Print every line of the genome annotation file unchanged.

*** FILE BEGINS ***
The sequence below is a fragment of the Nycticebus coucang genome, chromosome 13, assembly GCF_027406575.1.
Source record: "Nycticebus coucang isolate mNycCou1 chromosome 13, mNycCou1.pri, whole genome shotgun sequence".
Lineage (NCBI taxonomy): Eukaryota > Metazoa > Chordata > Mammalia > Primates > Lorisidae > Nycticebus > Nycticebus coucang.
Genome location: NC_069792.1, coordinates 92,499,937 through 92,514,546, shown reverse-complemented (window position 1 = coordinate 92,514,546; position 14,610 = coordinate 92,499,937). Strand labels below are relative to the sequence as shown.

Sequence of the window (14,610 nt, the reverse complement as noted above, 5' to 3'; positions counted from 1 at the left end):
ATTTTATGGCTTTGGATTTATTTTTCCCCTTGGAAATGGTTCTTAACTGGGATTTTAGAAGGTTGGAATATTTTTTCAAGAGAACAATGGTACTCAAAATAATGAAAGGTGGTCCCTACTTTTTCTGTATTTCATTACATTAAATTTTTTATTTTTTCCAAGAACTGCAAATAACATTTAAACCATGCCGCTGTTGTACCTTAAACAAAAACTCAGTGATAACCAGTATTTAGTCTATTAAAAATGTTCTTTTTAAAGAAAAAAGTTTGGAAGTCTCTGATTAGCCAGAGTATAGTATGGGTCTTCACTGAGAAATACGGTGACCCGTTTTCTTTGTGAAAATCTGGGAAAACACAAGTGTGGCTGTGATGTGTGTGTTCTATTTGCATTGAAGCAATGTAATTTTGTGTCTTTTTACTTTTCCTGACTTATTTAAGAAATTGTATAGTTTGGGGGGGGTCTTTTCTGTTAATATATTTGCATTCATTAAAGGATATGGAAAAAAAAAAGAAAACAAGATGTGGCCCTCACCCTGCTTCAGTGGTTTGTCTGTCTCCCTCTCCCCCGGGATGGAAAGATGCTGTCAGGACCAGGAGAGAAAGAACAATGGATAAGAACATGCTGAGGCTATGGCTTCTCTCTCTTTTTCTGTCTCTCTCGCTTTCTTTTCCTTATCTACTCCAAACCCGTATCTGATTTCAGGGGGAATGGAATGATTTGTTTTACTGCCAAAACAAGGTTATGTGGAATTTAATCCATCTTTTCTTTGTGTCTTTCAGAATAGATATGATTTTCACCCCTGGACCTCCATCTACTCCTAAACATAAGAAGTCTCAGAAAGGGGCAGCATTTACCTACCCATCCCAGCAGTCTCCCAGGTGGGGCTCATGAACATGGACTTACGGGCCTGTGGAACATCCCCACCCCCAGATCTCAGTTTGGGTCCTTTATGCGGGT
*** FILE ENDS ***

The sequence below is a fragment of the Nycticebus coucang genome, chromosome 13, assembly GCF_027406575.1.
Source record: "Nycticebus coucang isolate mNycCou1 chromosome 13, mNycCou1.pri, whole genome shotgun sequence".
Lineage (NCBI taxonomy): Eukaryota > Metazoa > Chordata > Mammalia > Primates > Lorisidae > Nycticebus > Nycticebus coucang.
Genome location: NC_069792.1, coordinates 92,499,937 through 92,514,546, shown reverse-complemented (window position 1 = coordinate 92,514,546; position 14,610 = coordinate 92,499,937). Strand labels below are relative to the sequence as shown.

Sequence of the window (14,610 nt, the reverse complement as noted above, 5' to 3'; positions counted from 1 at the left end):
ATTTTATGGCTTTGGATTTATTTTTCCCCTTGGAAATGGTTCTTAACTGGGATTTTAGAAGGTTGGAATATTTTTTCAAGAGAACAATGGTACTCAAAATAATGAAAGGTGGTCCCTACTTTTTCTGTATTTCATTACATTAAATTTTTTATTTTTTCCAAGAACTGCAAATAACATTTAAACCATGCCGCTGTTGTACCTTAAACAAAAACTCAGTGATAACCAGTATTTAGTCTATTAAAAATGTTCTTTTTAAAGAAAAAAGTTTGGAAGTCTCTGATTAGCCAGAGTATAGTATGGGTCTTCACTGAGAAATACGGTGACCCGTTTTCTTTGTGAAAATCTGGGAAAACACAAGTGTGGCTGTGATGTGTGTGTTCTATTTGCATTGAAGCAATGTAATTTTGTGTCTTTTTACTTTTCCTGACTTATTTAAGAAATTGTATAGTTTGGGGGGGGTCTTTTCTGTTAATATATTTGCATTCATTAAAGGATATGGAAAAAAAAAAGAAAACAAGATGTGGCCCTCACCCTGCTTCAGTGGTTTGTCTGTCTCCCTCTCCCCCGGGATGGAAAGATGCTGTCAGGACCAGGAGAGAAAGAACAATGGATAAGAACATGCTGAGGCTATGGCTTCTCTCTCTTTTTCTGTCTCTCTCGCTTTCTTTTCCTTATCTACTCCAAACCCGTATCTGATTTCAGGGGGAATGGAATGATTTGTTTTACTGCCAAAACAAGGTTATGTGGAATTTAATCCATCTTTTCTTTGTGTCTTTCAGAATAGATATGATTTTCACCCCTGGACCTCCATCTACTCCTAAACATAAGAAGTCTCAGAAAGGGGCAGCATTTACCTACCCATCCCAGCAGTCTCCCAGGTGGGGCTCATGAACATGGACTTACGGGCCTGTGGAACATCCCCACCCCCAGATCTCAGTTTGGGTCCTTTATGCGGGT